A computer virus, much like a flu virus, is designed to spread from host to host and has the ability to replicate itself. Similarly, in the same way that viruses cannot reproduce without a host cell, computer viruses cannot reproduce and spread without programming such as a file or document.

In more technical terms, a computer virus is a type of malicious code or program written to alter the way a computer operates and that is designed to spread from one computer to another. A virus operates by inserting or attaching itself to a legitimate program or document that supports macros in order to execute its code. In the process a virus has the potential to cause unexpected or damaging effects, such as harming the system software by corrupting or destroying data.

How does a computer virus attack?

Once a virus has successfully attached to a program, file, or document, the virus will lie dormant until circumstances cause the computer or device to execute its code. In order for a virus to infect your computer, you have to run the infected program, which in turn causes the virus code to be executed. This means that a virus can remain dormant on your computer, without showing major sings or symptoms. However, once the virus infects your computer, the virus can infect other computers on the same network. Stealing passwords or data, logging keystrokes, corrupting files, spamming your email contacts, and even taking over your machine are just some of the devastating and irritating things a virus can do.

While some viruses can be playful in intent and effect, others can have profound and damaging effects, such as erasing data or causing permanent damage to your hard disk, and worst yet, some are even design with financial gains in mind.

How do computer viruses spread?

Viruses can enter to your computer as an attachment of images, greeting, or audio / video files. Viruses also enters through downloads on the Internet. They can be hidden in a free/trial softwares or other files that you download.

So before you download anything from internet be sure about it first. Almost all viruses are attached to an executable file, which means the virus may exist on your computer but it actually cannot infect your computer unless you run or open the malicious program. It is important to note that a virus cannot be spread without a human action, such as running an infected program to keep it going.

Virus is of different types which are as follows.

1) File viruses
2) Macro viruses
3) Master boot record viruses
4) Boot sector viruses
5) Multipartite viruses
6) Polymorphic viruses
7) Stealth viruses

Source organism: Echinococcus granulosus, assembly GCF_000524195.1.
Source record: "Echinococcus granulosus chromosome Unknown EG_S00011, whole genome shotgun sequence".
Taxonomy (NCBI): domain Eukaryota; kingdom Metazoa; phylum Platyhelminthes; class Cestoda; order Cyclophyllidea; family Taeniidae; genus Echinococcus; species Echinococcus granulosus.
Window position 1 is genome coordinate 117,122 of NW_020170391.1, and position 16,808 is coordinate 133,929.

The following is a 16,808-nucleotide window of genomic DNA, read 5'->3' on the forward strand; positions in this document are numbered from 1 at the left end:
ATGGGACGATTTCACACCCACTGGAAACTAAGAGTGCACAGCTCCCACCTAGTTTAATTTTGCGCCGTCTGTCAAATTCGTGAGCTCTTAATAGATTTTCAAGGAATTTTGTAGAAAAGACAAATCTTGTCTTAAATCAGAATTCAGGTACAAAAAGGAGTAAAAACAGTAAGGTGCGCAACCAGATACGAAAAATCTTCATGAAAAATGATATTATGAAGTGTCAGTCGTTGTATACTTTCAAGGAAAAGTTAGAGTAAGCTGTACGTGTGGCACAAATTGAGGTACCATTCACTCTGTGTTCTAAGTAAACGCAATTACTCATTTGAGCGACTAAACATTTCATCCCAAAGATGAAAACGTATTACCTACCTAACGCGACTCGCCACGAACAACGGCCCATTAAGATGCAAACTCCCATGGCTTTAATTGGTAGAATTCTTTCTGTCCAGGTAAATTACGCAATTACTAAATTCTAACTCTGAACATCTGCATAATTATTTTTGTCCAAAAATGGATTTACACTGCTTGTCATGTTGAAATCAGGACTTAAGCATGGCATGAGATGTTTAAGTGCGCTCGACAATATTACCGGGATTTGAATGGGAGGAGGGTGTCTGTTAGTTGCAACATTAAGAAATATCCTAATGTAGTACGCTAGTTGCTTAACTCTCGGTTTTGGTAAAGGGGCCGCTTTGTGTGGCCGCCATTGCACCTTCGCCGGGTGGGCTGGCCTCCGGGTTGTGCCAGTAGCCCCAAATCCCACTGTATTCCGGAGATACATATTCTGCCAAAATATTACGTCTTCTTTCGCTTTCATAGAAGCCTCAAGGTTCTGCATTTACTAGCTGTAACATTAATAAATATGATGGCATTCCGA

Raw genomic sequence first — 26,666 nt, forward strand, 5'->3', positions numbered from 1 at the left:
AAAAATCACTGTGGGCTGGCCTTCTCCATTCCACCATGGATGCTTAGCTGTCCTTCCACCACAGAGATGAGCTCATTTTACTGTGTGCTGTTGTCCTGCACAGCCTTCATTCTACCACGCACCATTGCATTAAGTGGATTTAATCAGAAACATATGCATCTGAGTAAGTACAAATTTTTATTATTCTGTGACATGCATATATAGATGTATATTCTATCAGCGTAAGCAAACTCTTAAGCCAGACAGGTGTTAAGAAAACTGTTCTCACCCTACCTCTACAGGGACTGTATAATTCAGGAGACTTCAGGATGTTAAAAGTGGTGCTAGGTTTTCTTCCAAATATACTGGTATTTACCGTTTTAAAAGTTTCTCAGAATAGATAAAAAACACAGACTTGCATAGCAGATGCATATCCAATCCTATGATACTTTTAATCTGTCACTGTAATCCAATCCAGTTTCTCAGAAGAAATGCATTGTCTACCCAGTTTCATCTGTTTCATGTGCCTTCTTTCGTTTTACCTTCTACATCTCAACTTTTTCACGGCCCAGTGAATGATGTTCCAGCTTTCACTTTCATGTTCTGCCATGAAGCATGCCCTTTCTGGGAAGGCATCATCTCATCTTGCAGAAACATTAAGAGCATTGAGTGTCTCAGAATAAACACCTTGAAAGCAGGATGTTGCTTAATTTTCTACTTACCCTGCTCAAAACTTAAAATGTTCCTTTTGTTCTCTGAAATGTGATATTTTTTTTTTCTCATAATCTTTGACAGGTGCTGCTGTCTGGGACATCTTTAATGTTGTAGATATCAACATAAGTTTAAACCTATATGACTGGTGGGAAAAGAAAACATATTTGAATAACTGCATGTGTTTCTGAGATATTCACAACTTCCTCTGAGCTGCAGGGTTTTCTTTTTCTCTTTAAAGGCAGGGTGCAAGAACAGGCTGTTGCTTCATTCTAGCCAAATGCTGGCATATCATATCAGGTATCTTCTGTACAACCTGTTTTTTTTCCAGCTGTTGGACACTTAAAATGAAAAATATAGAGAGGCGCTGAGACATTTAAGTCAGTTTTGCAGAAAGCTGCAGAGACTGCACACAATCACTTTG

File Virus:-This type of virus normally infects program files such as .exe, .com, .bat. Once this virus stays in memory it tries to infect all programs that load on to memory.

Macro Virus: - These type of virus infects word, excel, PowerPoint, access and other data files. Once infected repairing of these files is very much difficult.

Master boot record files: - MBR viruses are memory-resident viruses and copy itself to the first sector of a storage device which is used for partition tables or OS loading programs .A MBR virus will infect this particular area of Storage device instead of normal files. The easiest way to remove a MBR virus is to clean the MBR area,

Boot sector virus: - Boot sector virus infects the boot sector of a HDD or FDD. These are also memory resident in nature. As soon as the computer starts it gets infected from the boot sector.
Cleaning this type of virus is very difficult.

Multipartite virus: - A hybrid of Boot and Program/file viruses. They infect program files and when the infected program is executed, these viruses infect the boot record. When you boot the computer next time the virus from the boot record loads in memory and then start infecting other program files on disk

Polymorphic viruses: - A virus that can encrypt its code in different ways so that it appears differently in each infection. These viruses are more difficult to detect.

Stealth viruses: - These types of viruses use different kind of techniques to avoid detection. They either redirect the disk head to read another sector instead of the one in which they reside or they may alter the reading of the infected file’s size shown in the directory listing. For example, the Whale virus adds 9216 bytes to an infected file; then the virus subtracts the same number of bytes (9216) from the size given in the directory.